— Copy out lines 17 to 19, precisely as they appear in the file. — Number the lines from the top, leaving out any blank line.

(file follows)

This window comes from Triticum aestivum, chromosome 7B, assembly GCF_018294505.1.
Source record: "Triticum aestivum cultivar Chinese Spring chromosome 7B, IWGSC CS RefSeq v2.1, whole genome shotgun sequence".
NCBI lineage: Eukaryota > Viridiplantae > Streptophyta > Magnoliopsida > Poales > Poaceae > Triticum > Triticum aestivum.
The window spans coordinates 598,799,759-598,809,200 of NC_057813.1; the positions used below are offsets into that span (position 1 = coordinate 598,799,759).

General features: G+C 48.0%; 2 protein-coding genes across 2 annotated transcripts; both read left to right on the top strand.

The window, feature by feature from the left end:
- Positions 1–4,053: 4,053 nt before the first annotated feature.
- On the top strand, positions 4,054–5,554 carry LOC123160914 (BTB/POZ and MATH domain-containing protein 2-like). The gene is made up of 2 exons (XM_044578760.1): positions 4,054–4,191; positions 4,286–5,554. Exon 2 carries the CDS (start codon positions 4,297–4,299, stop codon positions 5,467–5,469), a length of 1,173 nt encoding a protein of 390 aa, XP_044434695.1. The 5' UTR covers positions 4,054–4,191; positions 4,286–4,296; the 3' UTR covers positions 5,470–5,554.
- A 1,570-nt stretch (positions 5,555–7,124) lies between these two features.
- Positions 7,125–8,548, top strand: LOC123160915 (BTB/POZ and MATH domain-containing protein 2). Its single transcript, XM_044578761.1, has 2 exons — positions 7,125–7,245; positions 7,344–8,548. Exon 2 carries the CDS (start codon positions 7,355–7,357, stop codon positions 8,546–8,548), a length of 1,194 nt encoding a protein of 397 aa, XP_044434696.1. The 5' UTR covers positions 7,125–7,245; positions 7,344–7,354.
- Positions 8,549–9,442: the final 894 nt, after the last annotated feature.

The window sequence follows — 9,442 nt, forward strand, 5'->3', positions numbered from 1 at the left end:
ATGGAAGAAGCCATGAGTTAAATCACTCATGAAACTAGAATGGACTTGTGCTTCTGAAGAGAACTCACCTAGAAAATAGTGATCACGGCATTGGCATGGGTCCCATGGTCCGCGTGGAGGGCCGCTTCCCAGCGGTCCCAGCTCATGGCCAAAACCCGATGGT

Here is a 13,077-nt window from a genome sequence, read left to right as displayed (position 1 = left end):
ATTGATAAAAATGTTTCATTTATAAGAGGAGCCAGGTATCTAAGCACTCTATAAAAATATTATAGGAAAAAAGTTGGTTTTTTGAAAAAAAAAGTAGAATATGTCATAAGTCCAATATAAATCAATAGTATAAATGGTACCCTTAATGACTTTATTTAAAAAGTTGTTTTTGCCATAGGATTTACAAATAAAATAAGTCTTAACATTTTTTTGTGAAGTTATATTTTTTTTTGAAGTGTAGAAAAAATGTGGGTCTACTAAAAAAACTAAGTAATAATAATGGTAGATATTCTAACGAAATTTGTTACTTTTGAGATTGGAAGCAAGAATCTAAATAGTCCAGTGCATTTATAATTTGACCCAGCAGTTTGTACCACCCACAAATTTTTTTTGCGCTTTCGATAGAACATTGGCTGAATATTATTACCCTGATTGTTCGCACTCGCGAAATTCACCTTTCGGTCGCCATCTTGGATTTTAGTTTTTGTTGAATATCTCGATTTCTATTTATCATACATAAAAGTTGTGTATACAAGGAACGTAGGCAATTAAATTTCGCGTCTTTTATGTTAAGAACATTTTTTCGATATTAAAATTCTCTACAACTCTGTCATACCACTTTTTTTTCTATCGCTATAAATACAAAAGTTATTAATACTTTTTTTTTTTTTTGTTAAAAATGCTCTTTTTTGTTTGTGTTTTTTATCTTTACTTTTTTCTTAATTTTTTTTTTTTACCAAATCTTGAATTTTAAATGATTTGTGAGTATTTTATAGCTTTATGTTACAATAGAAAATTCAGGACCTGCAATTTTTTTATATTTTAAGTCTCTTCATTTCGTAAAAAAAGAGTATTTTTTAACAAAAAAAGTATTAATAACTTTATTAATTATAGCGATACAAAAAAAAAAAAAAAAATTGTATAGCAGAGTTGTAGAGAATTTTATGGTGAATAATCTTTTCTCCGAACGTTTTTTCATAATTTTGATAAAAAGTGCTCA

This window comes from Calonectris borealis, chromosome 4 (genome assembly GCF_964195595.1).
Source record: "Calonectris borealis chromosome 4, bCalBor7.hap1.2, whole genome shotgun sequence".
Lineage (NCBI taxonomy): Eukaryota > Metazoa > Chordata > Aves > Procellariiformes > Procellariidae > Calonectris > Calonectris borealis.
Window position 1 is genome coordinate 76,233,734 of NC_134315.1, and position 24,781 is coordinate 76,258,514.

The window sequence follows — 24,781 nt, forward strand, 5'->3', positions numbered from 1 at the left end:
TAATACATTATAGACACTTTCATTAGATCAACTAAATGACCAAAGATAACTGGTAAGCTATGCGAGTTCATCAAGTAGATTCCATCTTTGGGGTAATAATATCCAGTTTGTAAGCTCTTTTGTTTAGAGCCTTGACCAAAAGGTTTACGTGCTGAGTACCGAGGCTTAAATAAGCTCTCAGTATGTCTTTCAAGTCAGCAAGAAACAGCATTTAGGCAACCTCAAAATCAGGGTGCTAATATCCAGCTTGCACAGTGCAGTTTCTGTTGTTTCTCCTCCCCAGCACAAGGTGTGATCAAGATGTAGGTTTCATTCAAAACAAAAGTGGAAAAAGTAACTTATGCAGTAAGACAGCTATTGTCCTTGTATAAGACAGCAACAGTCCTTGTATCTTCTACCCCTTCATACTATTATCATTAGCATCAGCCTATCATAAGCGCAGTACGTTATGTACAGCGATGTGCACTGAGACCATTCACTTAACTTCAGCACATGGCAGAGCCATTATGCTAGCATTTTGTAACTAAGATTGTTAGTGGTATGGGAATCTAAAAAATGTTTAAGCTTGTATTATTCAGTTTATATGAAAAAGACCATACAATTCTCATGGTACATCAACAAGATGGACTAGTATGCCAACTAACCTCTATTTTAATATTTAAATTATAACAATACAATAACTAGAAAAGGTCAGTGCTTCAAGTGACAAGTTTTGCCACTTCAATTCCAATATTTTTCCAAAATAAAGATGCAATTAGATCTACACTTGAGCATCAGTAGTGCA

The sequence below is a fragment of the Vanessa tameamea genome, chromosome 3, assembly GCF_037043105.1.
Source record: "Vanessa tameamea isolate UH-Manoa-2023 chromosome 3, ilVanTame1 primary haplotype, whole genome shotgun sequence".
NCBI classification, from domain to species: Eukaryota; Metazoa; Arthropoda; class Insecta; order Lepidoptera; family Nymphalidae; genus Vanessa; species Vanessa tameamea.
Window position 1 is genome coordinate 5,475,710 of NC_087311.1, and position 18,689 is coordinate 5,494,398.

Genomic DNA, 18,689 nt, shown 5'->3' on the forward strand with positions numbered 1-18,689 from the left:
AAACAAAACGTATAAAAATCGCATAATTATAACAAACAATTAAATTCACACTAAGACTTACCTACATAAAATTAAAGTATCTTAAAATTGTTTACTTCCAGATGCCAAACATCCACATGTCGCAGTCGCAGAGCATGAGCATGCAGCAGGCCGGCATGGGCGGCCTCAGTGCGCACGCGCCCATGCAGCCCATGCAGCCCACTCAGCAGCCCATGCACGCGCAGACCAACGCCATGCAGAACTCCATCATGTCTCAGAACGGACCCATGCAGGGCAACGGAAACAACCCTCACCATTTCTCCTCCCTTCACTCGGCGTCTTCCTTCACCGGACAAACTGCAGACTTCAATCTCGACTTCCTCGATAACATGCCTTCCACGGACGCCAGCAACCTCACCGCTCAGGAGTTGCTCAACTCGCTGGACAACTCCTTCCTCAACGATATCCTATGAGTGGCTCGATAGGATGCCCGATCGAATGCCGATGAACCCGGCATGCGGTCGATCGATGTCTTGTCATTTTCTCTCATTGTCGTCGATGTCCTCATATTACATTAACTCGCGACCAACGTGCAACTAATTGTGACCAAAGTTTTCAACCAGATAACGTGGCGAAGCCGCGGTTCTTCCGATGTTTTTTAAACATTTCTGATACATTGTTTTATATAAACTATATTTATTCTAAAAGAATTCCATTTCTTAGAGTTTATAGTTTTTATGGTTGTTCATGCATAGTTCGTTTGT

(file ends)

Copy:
Source record: "Calonectris borealis chromosome 4, bCalBor7.hap1.2, whole genome shotgun sequence".
Lineage (NCBI taxonomy): Eukaryota > Metazoa > Chordata > Aves > Procellariiformes > Procellariidae > Calonectris > Calonectris borealis.
Window position 1 is genome coordinate 76,233,734 of NC_134315.1, and position 24,781 is coordinate 76,258,514.